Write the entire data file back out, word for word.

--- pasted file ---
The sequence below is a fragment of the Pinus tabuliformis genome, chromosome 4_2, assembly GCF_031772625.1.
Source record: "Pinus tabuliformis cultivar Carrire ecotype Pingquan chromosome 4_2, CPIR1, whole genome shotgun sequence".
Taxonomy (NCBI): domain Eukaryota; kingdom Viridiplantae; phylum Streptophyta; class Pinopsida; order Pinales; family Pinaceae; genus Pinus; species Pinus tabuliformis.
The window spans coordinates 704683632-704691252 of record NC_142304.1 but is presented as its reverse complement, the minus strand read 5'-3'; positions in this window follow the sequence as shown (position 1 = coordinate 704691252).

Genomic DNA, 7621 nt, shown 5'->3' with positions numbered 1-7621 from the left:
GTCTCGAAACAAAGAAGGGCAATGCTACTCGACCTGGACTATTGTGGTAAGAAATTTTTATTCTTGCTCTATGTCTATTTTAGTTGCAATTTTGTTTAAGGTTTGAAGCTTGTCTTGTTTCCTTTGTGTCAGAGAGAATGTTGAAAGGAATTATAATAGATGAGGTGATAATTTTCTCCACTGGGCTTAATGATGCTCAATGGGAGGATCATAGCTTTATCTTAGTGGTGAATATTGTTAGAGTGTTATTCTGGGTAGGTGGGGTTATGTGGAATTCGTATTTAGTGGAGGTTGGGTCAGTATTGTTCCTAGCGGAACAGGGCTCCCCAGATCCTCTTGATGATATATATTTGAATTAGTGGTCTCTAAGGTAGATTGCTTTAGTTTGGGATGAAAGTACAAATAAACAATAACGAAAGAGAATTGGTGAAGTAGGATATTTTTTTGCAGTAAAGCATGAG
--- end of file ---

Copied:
The sequence below is a fragment of the Pinus tabuliformis genome, chromosome 4_2, assembly GCF_031772625.1.
Source record: "Pinus tabuliformis cultivar Carrire ecotype Pingquan chromosome 4_2, CPIR1, whole genome shotgun sequence".
Taxonomy (NCBI): domain Eukaryota; kingdom Viridiplantae; phylum Streptophyta; class Pinopsida; order Pinales; family Pinaceae; genus Pinus; species Pinus tabuliformis.
The window spans coordinates 704683632-704691252 of record NC_142304.1 but is presented as its reverse complement, the minus strand read 5'-3'; positions in this window follow the sequence as shown (position 1 = coordinate 704691252).

Genomic DNA, 7621 nt, shown 5'->3' with positions numbered 1-7621 from the left:
GTCTCGAAACAAAGAAGGGCAATGCTACTCGACCTGGACTATTGTGGTAAGAAATTTTTATTCTTGCTCTATGTCTATTTTAGTTGCAATTTTGTTTAAGGTTTGAAGCTTGTCTTGTTTCCTTTGTGTCAGAGAGAATGTTGAAAGGAATTATAATAGATGAGGTGATAATTTTCTCCACTGGGCTTAATGATGCTCAATGGGAGGATCATAGCTTTATCTTAGTGGTGAATATTGTTAGAGTGTTATTCTGGGTAGGTGGGGTTATGTGGAATTCGTATTTAGTGGAGGTTGGGTCAGTATTGTTCCTAGCGGAACAGGGCTCCCCAGATCCTCTTGATGATATATATTTGAATTAGTGGTCTCTAAGGTAGATTGCTTTAGTTTGGGATGAAAGTACAAATAAACAATAACGAAAGAGAATTGGTGAAGTAGGATATTTTTTTGCAGTAAAGCATGAG